Do you have a child or family member who needs some extra support when it comes to reading? You’re not alone. Reading can be tricky to pick up at the best of times, so we had a chat to Novita Speech Pathologist, Jana Karakasilis, who says that shared reading is a great way to improve speech, language and literacy – all fundamentals of reading – right from your own home.
So, what exactly is shared reading?
Shared reading is an interactive reading experience that occurs when kids join in or share a book or other text while they’re being supported by a parent, family member, friend or carer.
Teachers often use this as a classroom strategy with kids, modelling the skills of confident readers including reading with fluency and expression, and the great news is that this can also be done at home!
Shared reading is an instructional strategy that can be used to teach lots of different reading skills including comprehension, fluency, decoding and vocabulary. This exercise is appropriate for all ages and reading abilities.
What sort of materials can be used?
There are plenty of different types of materials that can be used for shared reading as long as the print can be understood and read easily. You might like to use story books with pictures, poems or more advanced books if the reader is more confident.
Introduce the story
- Discuss the book cover’s title and illustration.
- Invite predictions about the story.
- Point out and explain the author and illustrator.
Read the story
- Be dramatic, showing obvious delight in both the storyline and the language.
- Point out and discuss elements of the images/illustrations in the story (colour, shape, size, texture, location, emotions, etc).
- If appropriate and convenient, pause and invite predictions.
- Ask brief questions to measure comprehension and spur curiosity.
Conclude the reading period
- Allow time and space for spontaneous reactions and comments.
- Ask about:
- Parts the kids enjoyed most or least.
- The story line (why certain events took place).
- Ask questions relating to the story and the children, for example have they experienced something similar? Would they have handled certain situations differently than the characters?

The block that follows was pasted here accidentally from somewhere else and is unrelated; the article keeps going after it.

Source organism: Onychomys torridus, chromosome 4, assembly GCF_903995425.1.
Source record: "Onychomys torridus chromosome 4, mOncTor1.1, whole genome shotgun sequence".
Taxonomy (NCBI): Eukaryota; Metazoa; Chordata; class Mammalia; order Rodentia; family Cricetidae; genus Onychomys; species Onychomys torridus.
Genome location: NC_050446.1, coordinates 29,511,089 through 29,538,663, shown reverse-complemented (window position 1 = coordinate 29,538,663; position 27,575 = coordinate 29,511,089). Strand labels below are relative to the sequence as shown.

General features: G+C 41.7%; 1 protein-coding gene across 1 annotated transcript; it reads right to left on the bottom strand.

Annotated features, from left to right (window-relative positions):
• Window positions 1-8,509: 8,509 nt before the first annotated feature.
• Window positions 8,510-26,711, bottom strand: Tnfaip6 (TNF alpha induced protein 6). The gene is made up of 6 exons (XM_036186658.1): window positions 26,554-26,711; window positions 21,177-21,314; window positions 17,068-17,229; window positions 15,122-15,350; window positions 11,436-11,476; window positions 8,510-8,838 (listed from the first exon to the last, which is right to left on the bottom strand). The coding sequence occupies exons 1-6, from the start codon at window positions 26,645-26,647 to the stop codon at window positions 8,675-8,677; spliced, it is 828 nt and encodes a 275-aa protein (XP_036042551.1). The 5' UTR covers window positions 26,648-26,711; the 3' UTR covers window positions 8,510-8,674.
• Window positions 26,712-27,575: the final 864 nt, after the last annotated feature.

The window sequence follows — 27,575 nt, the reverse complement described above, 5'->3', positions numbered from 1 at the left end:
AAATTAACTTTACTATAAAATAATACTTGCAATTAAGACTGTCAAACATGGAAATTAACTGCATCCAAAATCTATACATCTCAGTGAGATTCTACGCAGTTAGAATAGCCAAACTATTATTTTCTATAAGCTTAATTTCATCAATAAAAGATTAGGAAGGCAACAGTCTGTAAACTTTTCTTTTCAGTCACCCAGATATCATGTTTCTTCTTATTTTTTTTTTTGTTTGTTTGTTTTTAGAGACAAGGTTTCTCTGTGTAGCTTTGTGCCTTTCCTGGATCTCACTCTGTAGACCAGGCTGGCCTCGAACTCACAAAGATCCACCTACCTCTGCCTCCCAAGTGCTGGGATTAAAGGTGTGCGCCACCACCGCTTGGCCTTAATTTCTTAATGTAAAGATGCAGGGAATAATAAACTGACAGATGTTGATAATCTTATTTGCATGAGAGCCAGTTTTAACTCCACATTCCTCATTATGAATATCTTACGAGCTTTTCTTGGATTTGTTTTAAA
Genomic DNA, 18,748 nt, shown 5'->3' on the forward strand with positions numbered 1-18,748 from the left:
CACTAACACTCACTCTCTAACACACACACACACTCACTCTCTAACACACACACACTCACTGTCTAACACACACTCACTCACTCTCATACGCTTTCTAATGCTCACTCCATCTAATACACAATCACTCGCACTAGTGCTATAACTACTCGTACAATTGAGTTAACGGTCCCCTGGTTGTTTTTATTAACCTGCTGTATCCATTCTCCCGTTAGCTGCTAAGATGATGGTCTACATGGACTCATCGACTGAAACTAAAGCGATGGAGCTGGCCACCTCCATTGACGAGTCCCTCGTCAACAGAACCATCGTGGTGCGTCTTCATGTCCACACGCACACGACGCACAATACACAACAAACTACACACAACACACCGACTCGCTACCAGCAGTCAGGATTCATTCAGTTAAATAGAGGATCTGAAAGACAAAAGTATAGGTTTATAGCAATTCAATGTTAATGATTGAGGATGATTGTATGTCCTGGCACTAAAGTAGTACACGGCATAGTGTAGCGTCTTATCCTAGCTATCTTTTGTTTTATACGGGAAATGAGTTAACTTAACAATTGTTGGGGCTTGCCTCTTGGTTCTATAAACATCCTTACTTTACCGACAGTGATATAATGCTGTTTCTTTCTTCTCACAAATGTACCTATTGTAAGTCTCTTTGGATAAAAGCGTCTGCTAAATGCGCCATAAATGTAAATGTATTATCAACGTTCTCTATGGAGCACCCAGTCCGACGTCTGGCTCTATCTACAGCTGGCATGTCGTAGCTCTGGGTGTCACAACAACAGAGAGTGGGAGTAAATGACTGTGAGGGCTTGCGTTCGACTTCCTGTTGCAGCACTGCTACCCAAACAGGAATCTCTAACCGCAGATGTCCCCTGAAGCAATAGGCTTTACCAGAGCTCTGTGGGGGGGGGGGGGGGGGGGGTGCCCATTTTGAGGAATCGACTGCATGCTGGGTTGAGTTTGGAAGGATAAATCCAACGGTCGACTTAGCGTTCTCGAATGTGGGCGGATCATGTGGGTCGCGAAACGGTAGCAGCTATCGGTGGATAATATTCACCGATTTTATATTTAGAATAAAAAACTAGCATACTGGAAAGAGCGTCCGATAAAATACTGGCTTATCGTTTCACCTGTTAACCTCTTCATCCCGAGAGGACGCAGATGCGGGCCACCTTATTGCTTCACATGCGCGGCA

Conduct additional after-reading activities
- Ask the kids to retell the story in their own words.
- If appropriate, focus on repetitive elements, such as a phrase, chant or chorus and ask children to re-word that element in the story.
- Point to the words in the text to demonstrate the conventions of print.
Re-read the story
- If time permits re-read the book.
- Talk about story characteristics and print conventions (i.e. location of print versus image, where to start reading, features like punctuation and capitalisation).
- Usually, the first reading emphasises meaning and enjoyment and subsequent readings aim to:
- Increase participation.
- Teach about book characteristics and print conventions.
- Teach reading strategies.
- Help develop a sight vocabulary of high frequency words and teah phonics (letter/sound correspondence).
- Due to the limited time, you may want to cover one of these areas during the first reading of the book.
Allow independent reading
- If time permits, allow kids to browse or read the book themselves.
- Holding a book and reading it themselves often gives children a feeling of being able to read like an adult and so on.
Conduct follow-up activities
- Craft-making, play-acting and letter writing are some useful activities for reinforcing the “learning aspect of reading”.
If you would like to learn more about how Novita’s speech pathology support services could improve your or a loved one’s language and literacy capabilities, you can contact one of our friendly staff on 1300 668 482 or email@example.com